Some countries especially from the European Union have temporarily suspended the administration of the Oxford AstraZeneca Covid-19 vaccine due to cases of blood clots detected in people who took the jab. This has raised concerns in countries that have taken delivery of the vaccines and have commenced deployment.
Denmark, Iceland, and Norway were among the countries that earlier suspended the use of the Oxford–AstraZeneca vaccine. Denmark was the first country to announce a two-week suspension. Iceland and Norway followed but failed to state how long their suspensions would last.
Concerns have been raised for the European Union’s medicines regulator to investigate whether the blood clots could be linked to the vaccine shots.
The Danish Health Minister, Magnus Heunicke, has explained that the pause was a “precautionary measure,” and it was not possible yet to conclude.
“We act early, it needs to be thoroughly investigated,” he said in a tweet while stressing that the decision was temporary.
Germany, France, Italy, and Spain have also suspended their rollouts a few days ago citing similar reasons for blood clots. This has caused many to question the safety of Ghanaians and have raised concerns over whether the Food and Drugs Authority and the Ghana Health Service did due diligence before rolling out the vaccines.
Should Ghanaians be scared?
Fact-Check Ghana spoke with the Ghana Health Service (GHS) regarding the concerns raised following the extent of suspensions across Europe.
Manager of Expanded Programme on Immunisation at the GHS, Dr Kwame Amponsa-Achiano, allayed fears increasing among the citizenry, noting that to date the countries that have suspended the jab have not established any causal link between the vaccine and the clots.
“There were some people who had developed clots after vaccination but that doesn’t mean the vaccine led to that. If you read the documents and the output from other places, there is no link. In fact, they have even mentioned that they are doing that for extra caution,” he said.
Dr Amponsa-Achiano, therefore, described the suspension as premature as it sends negative signals.
“Covid-19 itself can cause blood clot so what are we talking about? So if your chances of getting Covid is very high compared to if you are vaccinated, you can also get clots.
“Ghana for instance we are not even scared at all. First of all, we need to show what is called a baseline. Before the vaccines came, people had clots. With the advent of vaccines, people still have clots. So what you need to do is to check whether the baseline is totally different from the after effect and it appears that there is no difference,” he said.
He added that in the clinical trials, the incidence of clots in the general population was even higher than those even in the vaccinated population.
“In Ghana, we haven’t even discovered anything at all. But we are still monitoring,” Dr. Amponsa-Achiano said.
The FDA’s role in ensuring the deployment of safe vaccines
When Ghana took delivery of the AstraZeneca vaccine, there were initial fears of the safety of the vaccine and its side effects.
However, President Akufo-Addo assured Ghanaians of its safety of the dose in his address on February 28, 2021, adding that the Food and Drugs Authority (FDA) “has certified the safe use of the vaccine”. This raised questions among many who were asking exactly how the FDA certified the safety of the vaccines.
Dr Amponsa-Achiano has explained how the FDA’s role ensured the safety of the vaccines.
“The FDA doesn’t do clinical trials but rather carries a microbiology test which is to review all the documents from the clinical trials done during production [of a vaccine] to convince themselves that all the vaccines are safe and likely to do all it is supposed to do — that is the efficacy, and once we are using it for the general population we prefer the term effectiveness before we will use them.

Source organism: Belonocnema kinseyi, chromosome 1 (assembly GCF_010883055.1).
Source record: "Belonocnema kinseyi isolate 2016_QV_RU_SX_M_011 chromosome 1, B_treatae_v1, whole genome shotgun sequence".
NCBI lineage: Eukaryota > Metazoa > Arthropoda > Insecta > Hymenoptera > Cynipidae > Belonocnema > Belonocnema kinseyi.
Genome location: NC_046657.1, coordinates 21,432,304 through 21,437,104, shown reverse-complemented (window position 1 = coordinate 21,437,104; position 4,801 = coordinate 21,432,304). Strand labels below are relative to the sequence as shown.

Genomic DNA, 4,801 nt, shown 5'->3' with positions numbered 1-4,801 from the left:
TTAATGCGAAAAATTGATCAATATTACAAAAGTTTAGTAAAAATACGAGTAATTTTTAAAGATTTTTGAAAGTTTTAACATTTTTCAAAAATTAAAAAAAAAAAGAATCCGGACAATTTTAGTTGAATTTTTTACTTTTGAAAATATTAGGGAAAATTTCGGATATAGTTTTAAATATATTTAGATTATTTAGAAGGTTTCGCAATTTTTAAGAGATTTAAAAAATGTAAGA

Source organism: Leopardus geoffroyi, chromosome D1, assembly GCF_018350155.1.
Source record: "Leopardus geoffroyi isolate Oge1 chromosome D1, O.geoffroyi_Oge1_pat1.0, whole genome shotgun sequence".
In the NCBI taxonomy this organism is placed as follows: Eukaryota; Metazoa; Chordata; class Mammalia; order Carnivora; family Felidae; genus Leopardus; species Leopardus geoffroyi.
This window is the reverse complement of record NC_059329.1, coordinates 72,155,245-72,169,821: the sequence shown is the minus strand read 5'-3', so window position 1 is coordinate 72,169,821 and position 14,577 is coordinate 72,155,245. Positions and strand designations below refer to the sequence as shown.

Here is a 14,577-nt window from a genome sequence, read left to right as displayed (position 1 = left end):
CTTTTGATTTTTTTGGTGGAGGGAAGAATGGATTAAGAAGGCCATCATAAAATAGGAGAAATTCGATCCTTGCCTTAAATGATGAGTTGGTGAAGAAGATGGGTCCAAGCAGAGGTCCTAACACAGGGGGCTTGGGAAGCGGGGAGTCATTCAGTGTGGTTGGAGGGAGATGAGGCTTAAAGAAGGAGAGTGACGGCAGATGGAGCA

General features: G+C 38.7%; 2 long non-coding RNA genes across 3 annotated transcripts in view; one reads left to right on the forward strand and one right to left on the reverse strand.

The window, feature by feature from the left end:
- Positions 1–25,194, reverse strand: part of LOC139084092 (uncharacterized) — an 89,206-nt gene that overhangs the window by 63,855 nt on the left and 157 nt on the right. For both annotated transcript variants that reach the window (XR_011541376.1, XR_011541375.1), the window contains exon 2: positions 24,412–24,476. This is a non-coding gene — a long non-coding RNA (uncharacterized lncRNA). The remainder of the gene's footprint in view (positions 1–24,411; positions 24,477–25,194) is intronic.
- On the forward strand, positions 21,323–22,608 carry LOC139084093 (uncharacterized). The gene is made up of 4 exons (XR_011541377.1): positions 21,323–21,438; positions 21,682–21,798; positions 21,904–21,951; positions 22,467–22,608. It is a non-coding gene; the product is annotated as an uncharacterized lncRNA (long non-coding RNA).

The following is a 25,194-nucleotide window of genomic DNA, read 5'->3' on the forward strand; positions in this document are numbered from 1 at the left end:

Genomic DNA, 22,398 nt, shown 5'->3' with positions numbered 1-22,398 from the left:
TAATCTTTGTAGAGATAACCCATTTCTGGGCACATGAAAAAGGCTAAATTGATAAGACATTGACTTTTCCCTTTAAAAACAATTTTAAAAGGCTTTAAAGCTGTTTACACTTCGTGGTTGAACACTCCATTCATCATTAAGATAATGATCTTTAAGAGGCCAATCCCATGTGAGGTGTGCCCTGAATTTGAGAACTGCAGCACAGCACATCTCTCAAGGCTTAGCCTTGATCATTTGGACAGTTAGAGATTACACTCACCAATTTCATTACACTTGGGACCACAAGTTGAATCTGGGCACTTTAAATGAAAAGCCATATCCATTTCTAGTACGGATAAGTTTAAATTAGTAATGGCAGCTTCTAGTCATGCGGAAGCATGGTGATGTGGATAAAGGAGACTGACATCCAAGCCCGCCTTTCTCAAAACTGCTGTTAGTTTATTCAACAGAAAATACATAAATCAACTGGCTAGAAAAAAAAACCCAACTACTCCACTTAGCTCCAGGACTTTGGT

“That is why we have only two vaccines. They are the ones that the dossiers have been certified. Publishing the findings of the microbiology test is not the procedure of the FDA. So once they give us certificates of release, we roll out,” he said.
FDA debunks rumours of reported blood clot cases in Ghana
Meanwhile, the FDA says the country has not recorded any case of blood clots from its Covid-19 vaccination exercise. It says even though vaccines and medicines tend to have some side effects, no serious case has been recorded in the country.
It explains that the assurance is from its Joint Covid-19 Vaccine Safety Review Committee which has monitored all adverse reports from the vaccines.
“The FDA would like to reassure the public that it is closely monitoring this situation locally and to date, no events of blood clots linked to the COVID-19 vaccine have been reported amongst those who have been vaccinated in Ghana.”
The Authority has assured the public of its continuous monitoring of the vaccination exercise to ensure public health and safety. This was contained in a press statement issued on Tuesday, March 16, 2021.
WHO debunks causal link between blood clots and AstraZeneca
Meanwhile, the World Health Organisation (WHO) says there is no evidence that incidents involving blood clots are caused by the Oxford-AstraZeneca vaccine.
In a statement, the WHO said it was reviewing reports relating to the jab, but vaccination campaigns needed to continue.
“As soon as WHO has gained a full understanding of these events, the findings and any unlikely changes to current recommendations will be immediately communicated to the public,” the statement said.
From the information gathered so far, Fact-Check Ghana can confirm there is no evidence of AstraZeneca vaccine causing blood clots and the Ghanaian public are safe to take the jab.
This report is produced under the project: COVID-19 Response in Africa: Together for Reliable Information being implemented with funding support from the European Union.